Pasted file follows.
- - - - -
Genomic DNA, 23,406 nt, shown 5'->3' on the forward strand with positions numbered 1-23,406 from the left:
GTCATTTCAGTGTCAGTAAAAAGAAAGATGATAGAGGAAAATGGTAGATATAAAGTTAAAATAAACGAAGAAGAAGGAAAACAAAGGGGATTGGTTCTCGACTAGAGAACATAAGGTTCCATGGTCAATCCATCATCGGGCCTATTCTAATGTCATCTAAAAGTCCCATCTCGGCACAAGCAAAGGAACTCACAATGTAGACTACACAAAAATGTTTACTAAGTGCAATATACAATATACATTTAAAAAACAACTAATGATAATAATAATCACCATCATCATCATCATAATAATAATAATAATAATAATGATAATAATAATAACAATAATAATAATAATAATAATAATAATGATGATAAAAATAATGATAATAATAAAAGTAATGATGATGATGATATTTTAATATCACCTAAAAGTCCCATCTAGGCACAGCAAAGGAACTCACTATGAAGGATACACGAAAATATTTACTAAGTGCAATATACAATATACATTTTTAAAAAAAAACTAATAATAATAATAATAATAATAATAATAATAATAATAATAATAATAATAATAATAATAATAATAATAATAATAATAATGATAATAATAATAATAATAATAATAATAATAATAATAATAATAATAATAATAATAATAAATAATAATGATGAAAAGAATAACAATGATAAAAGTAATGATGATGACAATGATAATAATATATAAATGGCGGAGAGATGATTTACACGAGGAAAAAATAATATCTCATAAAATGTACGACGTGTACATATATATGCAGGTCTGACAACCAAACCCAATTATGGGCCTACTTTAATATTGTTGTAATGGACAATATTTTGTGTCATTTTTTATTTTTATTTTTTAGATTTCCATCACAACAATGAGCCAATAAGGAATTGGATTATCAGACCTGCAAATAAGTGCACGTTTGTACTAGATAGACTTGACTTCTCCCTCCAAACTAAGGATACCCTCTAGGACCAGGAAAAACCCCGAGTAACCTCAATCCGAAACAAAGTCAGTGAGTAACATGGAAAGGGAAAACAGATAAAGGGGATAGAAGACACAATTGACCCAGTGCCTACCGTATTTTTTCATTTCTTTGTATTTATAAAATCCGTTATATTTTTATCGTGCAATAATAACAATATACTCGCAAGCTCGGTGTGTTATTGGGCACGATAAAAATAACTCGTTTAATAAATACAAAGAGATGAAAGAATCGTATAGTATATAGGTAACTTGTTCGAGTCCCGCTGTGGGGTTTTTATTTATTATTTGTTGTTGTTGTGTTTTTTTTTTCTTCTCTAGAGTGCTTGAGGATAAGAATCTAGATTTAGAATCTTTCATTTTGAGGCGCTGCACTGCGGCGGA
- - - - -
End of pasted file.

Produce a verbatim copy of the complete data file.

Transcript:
Genomic DNA, 23,406 nt, shown 5'->3' on the forward strand with positions numbered 1-23,406 from the left:
GTCATTTCAGTGTCAGTAAAAAGAAAGATGATAGAGGAAAATGGTAGATATAAAGTTAAAATAAACGAAGAAGAAGGAAAACAAAGGGGATTGGTTCTCGACTAGAGAACATAAGGTTCCATGGTCAATCCATCATCGGGCCTATTCTAATGTCATCTAAAAGTCCCATCTCGGCACAAGCAAAGGAACTCACAATGTAGACTACACAAAAATGTTTACTAAGTGCAATATACAATATACATTTAAAAAACAACTAATGATAATAATAATCACCATCATCATCATCATAATAATAATAATAATAATAATGATAATAATAATAACAATAATAATAATAATAATAATAATAATGATGATAAAAATAATGATAATAATAAAAGTAATGATGATGATGATATTTTAATATCACCTAAAAGTCCCATCTAGGCACAGCAAAGGAACTCACTATGAAGGATACACGAAAATATTTACTAAGTGCAATATACAATATACATTTTTAAAAAAAAACTAATAATAATAATAATAATAATAATAATAATAATAATAATAATAATAATAATAATAATAATAATAATAATAATAATAATGATAATAATAATAATAATAATAATAATAATAATAATAATAATAATAATAATAATAATAAATAATAATGATGAAAAGAATAACAATGATAAAAGTAATGATGATGACAATGATAATAATATATAAATGGCGGAGAGATGATTTACACGAGGAAAAAATAATATCTCATAAAATGTACGACGTGTACATATATATGCAGGTCTGACAACCAAACCCAATTATGGGCCTACTTTAATATTGTTGTAATGGACAATATTTTGTGTCATTTTTTATTTTTATTTTTTAGATTTCCATCACAACAATGAGCCAATAAGGAATTGGATTATCAGACCTGCAAATAAGTGCACGTTTGTACTAGATAGACTTGACTTCTCCCTCCAAACTAAGGATACCCTCTAGGACCAGGAAAAACCCCGAGTAACCTCAATCCGAAACAAAGTCAGTGAGTAACATGGAAAGGGAAAACAGATAAAGGGGATAGAAGACACAATTGACCCAGTGCCTACCGTATTTTTTCATTTCTTTGTATTTATAAAATCCGTTATATTTTTATCGTGCAATAATAACAATATACTCGCAAGCTCGGTGTGTTATTGGGCACGATAAAAATAACTCGTTTAATAAATACAAAGAGATGAAAGAATCGTATAGTATATAGGTAACTTGTTCGAGTCCCGCTGTGGGGTTTTTATTTATTATTTGTTGTTGTTGTGTTTTTTTTTTCTTCTCTAGAGTGCTTGAGGATAAGAATCTAGATTTAGAATCTTTCATTTTGAGGCGCTGCACTGCGGCGGA